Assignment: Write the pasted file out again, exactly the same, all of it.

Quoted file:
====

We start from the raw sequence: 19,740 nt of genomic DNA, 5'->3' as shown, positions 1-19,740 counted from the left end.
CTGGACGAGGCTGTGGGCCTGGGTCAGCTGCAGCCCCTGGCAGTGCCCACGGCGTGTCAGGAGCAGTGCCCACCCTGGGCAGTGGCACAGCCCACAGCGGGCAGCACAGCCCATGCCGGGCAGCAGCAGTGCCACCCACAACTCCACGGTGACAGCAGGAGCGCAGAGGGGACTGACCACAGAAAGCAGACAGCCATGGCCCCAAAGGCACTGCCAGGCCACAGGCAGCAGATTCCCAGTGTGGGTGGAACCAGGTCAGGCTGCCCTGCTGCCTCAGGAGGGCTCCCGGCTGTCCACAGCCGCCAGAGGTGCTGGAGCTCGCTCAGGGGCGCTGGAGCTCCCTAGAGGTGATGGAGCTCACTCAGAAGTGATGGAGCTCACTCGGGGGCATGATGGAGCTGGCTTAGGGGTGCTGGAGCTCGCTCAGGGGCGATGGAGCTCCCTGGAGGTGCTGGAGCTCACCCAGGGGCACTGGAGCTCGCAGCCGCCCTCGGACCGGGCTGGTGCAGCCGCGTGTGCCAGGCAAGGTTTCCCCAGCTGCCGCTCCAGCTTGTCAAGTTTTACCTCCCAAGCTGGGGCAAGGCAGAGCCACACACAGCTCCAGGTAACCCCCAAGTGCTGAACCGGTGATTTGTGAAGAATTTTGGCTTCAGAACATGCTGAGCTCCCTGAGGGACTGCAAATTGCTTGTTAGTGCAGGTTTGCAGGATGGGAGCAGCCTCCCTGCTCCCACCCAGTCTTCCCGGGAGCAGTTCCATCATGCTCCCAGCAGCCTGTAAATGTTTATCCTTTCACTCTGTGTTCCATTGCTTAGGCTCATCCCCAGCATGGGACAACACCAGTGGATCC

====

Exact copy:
We start from the raw sequence: 19,740 nt of genomic DNA, 5'->3' as shown, positions 1-19,740 counted from the left end.
CTGGACGAGGCTGTGGGCCTGGGTCAGCTGCAGCCCCTGGCAGTGCCCACGGCGTGTCAGGAGCAGTGCCCACCCTGGGCAGTGGCACAGCCCACAGCGGGCAGCACAGCCCATGCCGGGCAGCAGCAGTGCCACCCACAACTCCACGGTGACAGCAGGAGCGCAGAGGGGACTGACCACAGAAAGCAGACAGCCATGGCCCCAAAGGCACTGCCAGGCCACAGGCAGCAGATTCCCAGTGTGGGTGGAACCAGGTCAGGCTGCCCTGCTGCCTCAGGAGGGCTCCCGGCTGTCCACAGCCGCCAGAGGTGCTGGAGCTCGCTCAGGGGCGCTGGAGCTCCCTAGAGGTGATGGAGCTCACTCAGAAGTGATGGAGCTCACTCGGGGGCATGATGGAGCTGGCTTAGGGGTGCTGGAGCTCGCTCAGGGGCGATGGAGCTCCCTGGAGGTGCTGGAGCTCACCCAGGGGCACTGGAGCTCGCAGCCGCCCTCGGACCGGGCTGGTGCAGCCGCGTGTGCCAGGCAAGGTTTCCCCAGCTGCCGCTCCAGCTTGTCAAGTTTTACCTCCCAAGCTGGGGCAAGGCAGAGCCACACACAGCTCCAGGTAACCCCCAAGTGCTGAACCGGTGATTTGTGAAGAATTTTGGCTTCAGAACATGCTGAGCTCCCTGAGGGACTGCAAATTGCTTGTTAGTGCAGGTTTGCAGGATGGGAGCAGCCTCCCTGCTCCCACCCAGTCTTCCCGGGAGCAGTTCCATCATGCTCCCAGCAGCCTGTAAATGTTTATCCTTTCACTCTGTGTTCCATTGCTTAGGCTCATCCCCAGCATGGGACAACACCAGTGGATCC